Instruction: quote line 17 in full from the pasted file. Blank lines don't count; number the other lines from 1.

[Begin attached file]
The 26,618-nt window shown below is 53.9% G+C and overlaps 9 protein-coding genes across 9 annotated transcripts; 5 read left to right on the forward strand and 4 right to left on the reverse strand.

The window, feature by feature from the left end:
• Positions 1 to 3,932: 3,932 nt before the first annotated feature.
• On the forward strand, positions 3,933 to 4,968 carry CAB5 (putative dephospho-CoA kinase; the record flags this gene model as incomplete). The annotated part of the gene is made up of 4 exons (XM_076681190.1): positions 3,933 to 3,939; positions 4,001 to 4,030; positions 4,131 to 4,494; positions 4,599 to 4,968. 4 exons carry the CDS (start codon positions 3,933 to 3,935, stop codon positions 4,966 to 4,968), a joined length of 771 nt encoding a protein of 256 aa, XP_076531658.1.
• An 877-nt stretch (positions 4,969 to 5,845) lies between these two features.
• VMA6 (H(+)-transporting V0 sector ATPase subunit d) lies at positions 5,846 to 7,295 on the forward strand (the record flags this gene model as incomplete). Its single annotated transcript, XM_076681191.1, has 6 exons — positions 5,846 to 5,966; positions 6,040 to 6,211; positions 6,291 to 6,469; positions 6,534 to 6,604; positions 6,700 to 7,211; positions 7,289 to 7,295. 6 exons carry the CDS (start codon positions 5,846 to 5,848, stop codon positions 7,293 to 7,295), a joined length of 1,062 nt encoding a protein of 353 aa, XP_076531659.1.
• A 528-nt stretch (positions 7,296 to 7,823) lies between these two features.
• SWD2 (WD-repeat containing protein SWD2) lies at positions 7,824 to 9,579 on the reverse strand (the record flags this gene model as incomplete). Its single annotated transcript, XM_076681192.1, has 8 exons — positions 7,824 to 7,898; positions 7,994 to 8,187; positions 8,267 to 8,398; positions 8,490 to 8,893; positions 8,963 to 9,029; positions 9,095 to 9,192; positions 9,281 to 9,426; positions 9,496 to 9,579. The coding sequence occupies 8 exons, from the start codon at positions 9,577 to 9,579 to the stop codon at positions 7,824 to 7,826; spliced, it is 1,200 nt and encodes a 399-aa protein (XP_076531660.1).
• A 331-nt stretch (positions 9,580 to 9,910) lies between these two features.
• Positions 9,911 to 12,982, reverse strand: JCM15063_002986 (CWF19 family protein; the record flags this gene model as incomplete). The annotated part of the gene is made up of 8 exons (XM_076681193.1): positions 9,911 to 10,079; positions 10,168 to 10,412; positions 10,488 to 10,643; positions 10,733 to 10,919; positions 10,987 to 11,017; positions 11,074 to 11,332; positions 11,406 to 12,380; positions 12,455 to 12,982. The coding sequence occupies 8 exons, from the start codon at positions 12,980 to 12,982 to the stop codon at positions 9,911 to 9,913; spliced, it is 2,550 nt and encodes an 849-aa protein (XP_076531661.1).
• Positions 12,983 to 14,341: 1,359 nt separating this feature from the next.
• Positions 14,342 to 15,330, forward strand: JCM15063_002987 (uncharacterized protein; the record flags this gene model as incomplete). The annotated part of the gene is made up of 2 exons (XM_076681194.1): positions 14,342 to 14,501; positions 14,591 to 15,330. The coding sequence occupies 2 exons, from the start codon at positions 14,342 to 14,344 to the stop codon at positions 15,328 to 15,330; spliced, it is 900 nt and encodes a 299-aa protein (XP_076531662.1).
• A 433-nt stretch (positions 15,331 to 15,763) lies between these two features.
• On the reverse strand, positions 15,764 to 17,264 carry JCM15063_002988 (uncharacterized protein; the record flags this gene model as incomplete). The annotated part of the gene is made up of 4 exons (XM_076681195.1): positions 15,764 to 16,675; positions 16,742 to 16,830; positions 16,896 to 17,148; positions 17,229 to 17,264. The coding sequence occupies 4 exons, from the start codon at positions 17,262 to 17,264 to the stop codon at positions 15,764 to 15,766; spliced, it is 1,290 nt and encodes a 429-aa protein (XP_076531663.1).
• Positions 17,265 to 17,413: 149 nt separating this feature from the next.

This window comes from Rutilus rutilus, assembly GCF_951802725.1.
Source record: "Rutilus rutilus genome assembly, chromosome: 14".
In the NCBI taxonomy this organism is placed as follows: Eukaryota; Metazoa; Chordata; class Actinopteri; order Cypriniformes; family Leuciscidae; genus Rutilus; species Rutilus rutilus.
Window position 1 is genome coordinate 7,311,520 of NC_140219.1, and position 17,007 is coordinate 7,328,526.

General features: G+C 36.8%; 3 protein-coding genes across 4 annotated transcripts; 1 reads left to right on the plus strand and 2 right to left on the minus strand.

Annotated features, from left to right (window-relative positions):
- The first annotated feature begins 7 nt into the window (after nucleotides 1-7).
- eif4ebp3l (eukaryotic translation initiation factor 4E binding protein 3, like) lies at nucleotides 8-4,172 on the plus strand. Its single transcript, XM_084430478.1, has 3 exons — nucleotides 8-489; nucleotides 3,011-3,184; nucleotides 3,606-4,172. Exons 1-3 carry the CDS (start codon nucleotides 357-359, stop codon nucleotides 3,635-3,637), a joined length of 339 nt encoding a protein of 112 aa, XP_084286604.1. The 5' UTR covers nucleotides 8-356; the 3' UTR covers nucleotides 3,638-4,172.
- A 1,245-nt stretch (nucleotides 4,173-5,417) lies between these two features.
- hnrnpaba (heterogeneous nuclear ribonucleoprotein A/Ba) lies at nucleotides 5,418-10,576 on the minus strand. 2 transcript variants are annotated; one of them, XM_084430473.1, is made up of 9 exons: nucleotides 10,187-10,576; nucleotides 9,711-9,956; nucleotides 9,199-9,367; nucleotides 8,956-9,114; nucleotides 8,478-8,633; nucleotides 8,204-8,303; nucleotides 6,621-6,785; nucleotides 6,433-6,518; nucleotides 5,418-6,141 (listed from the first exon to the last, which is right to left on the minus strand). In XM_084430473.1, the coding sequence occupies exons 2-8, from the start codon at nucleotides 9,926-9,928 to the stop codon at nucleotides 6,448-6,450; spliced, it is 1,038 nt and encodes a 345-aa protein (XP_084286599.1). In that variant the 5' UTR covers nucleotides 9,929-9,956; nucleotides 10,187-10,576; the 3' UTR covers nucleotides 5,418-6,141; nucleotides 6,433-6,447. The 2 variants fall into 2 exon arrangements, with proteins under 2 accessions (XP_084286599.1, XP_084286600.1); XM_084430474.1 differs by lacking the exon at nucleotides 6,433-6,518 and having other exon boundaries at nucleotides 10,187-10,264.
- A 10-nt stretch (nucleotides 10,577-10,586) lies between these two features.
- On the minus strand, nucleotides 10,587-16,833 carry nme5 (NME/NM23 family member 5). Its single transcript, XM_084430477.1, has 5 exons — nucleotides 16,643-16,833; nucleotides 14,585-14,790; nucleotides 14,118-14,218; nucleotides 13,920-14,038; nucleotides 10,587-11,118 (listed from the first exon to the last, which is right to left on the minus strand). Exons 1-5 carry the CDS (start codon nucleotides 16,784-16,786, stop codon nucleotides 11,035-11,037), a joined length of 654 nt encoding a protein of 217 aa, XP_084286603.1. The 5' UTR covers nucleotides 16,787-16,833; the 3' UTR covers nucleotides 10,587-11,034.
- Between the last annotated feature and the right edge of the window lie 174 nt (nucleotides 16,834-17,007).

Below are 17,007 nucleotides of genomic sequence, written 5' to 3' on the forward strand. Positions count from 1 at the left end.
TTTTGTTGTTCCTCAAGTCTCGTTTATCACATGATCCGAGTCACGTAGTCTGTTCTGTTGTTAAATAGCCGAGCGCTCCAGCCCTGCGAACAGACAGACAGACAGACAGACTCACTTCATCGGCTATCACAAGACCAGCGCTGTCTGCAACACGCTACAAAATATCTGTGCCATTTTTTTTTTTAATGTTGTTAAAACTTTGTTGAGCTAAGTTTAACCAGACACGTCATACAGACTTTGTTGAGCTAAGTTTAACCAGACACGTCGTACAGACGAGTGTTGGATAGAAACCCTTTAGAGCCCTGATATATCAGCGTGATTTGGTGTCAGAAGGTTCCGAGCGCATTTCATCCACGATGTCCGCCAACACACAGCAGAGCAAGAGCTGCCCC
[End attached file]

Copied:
Source record: "Rutilus rutilus genome assembly, chromosome: 14".